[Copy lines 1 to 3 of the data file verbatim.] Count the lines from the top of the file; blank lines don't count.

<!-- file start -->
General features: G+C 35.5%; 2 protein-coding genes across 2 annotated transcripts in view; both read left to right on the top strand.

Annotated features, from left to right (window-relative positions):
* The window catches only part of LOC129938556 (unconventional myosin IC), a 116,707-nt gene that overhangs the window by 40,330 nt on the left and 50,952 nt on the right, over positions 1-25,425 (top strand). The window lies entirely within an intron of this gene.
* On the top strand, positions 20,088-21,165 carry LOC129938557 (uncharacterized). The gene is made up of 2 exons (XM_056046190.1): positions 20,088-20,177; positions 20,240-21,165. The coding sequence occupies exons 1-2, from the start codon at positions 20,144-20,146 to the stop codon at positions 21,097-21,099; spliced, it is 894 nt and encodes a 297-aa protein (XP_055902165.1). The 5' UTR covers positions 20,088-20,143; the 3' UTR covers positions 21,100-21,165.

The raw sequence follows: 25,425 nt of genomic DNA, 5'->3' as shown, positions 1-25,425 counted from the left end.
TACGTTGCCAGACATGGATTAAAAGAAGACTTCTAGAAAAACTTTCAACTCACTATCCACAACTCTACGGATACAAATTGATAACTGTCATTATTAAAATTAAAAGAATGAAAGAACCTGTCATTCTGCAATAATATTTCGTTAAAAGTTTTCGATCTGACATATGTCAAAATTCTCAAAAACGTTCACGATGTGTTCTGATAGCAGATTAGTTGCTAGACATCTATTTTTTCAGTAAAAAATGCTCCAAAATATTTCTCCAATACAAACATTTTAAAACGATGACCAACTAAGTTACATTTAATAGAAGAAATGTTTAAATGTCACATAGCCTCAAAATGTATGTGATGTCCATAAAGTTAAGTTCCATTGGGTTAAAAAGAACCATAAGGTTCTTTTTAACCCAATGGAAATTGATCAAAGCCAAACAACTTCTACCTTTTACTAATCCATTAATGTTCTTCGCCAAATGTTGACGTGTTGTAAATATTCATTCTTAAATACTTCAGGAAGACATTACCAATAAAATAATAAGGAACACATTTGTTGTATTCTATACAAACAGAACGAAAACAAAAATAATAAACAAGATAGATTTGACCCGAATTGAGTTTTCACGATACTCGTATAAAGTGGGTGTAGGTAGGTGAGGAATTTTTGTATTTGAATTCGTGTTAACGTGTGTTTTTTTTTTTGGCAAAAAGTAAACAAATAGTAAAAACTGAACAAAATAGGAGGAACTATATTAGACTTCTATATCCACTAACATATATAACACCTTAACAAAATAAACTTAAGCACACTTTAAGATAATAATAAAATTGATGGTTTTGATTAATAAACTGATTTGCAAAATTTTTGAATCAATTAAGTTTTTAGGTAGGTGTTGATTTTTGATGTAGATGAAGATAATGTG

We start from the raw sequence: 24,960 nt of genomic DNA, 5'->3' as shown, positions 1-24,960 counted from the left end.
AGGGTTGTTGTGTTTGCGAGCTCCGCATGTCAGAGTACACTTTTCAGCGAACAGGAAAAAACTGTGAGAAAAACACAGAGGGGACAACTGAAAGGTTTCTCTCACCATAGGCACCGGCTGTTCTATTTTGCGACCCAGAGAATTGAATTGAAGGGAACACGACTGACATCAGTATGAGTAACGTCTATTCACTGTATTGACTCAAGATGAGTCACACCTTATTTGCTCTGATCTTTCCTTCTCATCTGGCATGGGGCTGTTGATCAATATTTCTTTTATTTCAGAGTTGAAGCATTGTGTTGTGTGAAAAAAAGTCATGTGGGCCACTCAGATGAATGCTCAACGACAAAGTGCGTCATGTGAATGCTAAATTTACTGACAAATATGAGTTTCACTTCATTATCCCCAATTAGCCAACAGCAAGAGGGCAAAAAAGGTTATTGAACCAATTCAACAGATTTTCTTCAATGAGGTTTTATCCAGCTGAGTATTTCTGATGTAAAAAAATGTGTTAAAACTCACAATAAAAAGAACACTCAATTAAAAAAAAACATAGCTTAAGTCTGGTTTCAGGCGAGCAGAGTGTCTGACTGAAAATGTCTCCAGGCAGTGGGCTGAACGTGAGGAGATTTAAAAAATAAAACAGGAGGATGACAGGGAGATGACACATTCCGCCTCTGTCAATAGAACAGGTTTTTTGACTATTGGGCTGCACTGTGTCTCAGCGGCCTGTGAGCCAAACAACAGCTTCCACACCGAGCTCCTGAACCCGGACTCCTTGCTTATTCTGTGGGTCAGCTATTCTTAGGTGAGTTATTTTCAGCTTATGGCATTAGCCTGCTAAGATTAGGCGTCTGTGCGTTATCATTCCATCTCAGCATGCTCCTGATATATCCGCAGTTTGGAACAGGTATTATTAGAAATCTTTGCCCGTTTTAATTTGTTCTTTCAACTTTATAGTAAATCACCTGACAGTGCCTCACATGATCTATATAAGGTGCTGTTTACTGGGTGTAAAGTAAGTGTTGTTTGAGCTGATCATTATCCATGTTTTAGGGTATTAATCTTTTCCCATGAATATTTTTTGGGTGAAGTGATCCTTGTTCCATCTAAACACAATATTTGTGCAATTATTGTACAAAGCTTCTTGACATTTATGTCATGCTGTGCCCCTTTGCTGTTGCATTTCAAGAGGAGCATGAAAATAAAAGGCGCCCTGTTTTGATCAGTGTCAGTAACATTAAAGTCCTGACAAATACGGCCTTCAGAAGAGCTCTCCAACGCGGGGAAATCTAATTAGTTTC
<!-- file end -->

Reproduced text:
General features: G+C 35.5%; 2 protein-coding genes across 2 annotated transcripts in view; both read left to right on the top strand.

Annotated features, from left to right (window-relative positions):
* The window catches only part of LOC129938556 (unconventional myosin IC), a 116,707-nt gene that overhangs the window by 40,330 nt on the left and 50,952 nt on the right, over positions 1-25,425 (top strand). The window lies entirely within an intron of this gene.